Companies should not only build geopolitical expertise internally, but also look for board members who can improve their ability to interpret and navigate how geopolitics intersects with business. From selecting new board members to hiring recent graduates to ongoing executive training, companies must look to people and learning opportunities to enhance this experience. Many executive education programs focus on traditional business disciplines, but few engage with the intersection of business and geopolitics. The average business executive who studied business administration, engineering, or a similar discipline will likely have a hard time gaining this understanding, so companies should consider hiring board members with more interdisciplinary backgrounds who demonstrate significant exposure to geopolitics along with business insight An additional benefit of this approach is that it can broaden a company’s pool of potential candidates, as recruiters consider candidates who may not have traditionally recruited or hire from programs and schools that have not historically recruited.
Ask the right questions.
A national security economics lens should be applied to most plans an organization makes, from the feasibility of a potential foreign investment to the selection and due diligence of entities in a company’s supply chain. Many things that are seemingly mundane can be risky or complicated when viewed through the lens we offer. This is as simple as asking when considering a decision, “What are the geopolitical implications of the choice we are making?” When you ask a question like this, people can only consider possible events that are low probability, but high impact and plan for contingencies accordingly.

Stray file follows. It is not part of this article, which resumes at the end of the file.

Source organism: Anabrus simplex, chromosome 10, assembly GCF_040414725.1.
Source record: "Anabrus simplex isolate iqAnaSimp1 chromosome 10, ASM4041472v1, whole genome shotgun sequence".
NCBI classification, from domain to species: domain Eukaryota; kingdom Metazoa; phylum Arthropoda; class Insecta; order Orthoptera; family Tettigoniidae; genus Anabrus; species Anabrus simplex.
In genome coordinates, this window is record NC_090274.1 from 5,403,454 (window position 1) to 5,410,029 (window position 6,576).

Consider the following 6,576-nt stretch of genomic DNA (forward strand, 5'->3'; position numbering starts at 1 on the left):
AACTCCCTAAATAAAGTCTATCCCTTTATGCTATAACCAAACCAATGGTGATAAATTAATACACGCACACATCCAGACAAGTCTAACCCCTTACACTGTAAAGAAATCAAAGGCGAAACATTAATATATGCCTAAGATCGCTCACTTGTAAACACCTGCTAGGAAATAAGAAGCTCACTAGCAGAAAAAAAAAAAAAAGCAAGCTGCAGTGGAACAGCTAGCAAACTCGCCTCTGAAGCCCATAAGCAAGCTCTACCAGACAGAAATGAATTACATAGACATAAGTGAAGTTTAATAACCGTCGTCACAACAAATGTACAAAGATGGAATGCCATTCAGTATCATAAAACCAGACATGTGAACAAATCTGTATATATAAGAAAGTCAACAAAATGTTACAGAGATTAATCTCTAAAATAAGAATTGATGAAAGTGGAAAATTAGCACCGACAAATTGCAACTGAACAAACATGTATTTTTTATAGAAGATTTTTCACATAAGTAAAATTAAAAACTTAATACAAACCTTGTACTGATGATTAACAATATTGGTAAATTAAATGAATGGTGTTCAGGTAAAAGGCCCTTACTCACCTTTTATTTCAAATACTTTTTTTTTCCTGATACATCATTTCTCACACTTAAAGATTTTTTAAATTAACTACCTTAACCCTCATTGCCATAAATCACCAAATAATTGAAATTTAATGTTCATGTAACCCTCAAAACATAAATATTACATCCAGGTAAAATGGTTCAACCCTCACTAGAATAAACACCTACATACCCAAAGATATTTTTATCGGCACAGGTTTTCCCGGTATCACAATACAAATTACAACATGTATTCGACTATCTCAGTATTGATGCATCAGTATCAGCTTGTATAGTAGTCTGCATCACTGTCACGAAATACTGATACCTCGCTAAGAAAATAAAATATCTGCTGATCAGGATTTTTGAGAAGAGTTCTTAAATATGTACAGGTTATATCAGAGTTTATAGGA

Accept that politics is unavoidable.
Historically, many companies, especially in the West, have tried to separate business and politics. This is now a false dichotomy in many situations, especially in international contexts. Companies are many political actors, in many situations, with a national identity and as such need to understand what constitutes their identity, as well as that of the companies they deal with. For example, a Chinese company may make a deal primarily to acquire new technology, while its Western counterpart is only looking to make money. These are very different assumptions than many western market participants are used to, and require these western companies to update their assumptions.
Consider reputational risk holistically.
The new economy of national security gives rise to other forms of increased reputational risk that can affect a company, whether it is Nokia selling technology to Russia, pressure on companies to withdraw from Russia, Chinese consumers avoiding Western companies that criticize China, etc. . This risk is amplified in our model and companies should be more sensitive to the impact of reputational risk. Doing so requires the ability to connect the dots by giving meaning to seemingly unrelated events, which together can have compound and significant business impact.